Radioactive Monoclonal Antibodies Against Cell Surface Antigens for Labeling Leukocyte Subpopulations
The ability to follow the kinetics and migration of various leukocyte populations, particularly with the oxine and tropolone lipophilic chelates of In-111, has contributed greatly to our expanding knowledge of cellular immunology in recent years (1, 2, 3, 4). In the cellular immune system, lymph nodes collect and process antigen from extracellular fluid — the peripheral nodes for superficial tissues and the spleen for blood-borne antigens. The gastrointestinal tract has its own lymphoid organs for processing ingested antigens — Peyer’s patches, appendix, tonsils and adenoids (5). Labeled T cells migrate preferentially to peripheral lymph nodes and B cells to the spleen and Peyer’s patches (6). This organ-specific homing is controlled by interaction between recirculating lymphocytes and endothelial cells of post-capillary high endothelial venules (HEV) through specific surface receptors, thereby directing the cells into the lymphoid organs. A greater localization of cytotoxic T cells than helper T cells has been observed in Peyer’s patches, but their localization is equal in peripheral nodes (7).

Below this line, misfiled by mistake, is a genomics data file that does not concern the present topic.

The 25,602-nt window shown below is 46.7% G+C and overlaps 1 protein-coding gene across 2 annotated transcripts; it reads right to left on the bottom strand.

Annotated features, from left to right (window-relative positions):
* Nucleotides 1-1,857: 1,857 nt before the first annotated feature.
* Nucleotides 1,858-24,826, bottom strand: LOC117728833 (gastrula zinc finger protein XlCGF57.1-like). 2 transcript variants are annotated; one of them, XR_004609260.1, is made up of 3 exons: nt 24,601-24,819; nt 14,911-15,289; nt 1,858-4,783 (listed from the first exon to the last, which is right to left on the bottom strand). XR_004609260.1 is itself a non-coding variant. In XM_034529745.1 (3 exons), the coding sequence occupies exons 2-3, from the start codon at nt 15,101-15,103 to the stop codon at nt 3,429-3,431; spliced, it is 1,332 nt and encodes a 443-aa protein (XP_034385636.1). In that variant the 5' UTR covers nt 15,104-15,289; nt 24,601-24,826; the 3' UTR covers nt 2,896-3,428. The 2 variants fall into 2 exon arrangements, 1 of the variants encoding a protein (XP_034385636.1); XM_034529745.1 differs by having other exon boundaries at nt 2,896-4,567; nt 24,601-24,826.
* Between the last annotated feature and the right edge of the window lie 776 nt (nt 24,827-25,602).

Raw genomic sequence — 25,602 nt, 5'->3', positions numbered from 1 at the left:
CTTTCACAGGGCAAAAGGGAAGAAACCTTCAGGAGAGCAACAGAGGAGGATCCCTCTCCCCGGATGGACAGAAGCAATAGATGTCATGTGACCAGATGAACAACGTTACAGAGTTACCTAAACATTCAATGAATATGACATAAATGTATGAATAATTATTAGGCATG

KeywordsLabel Yield Mononuclear Leukocyte Large Granular Lymphocyte High Endothelial Venule Selective Label
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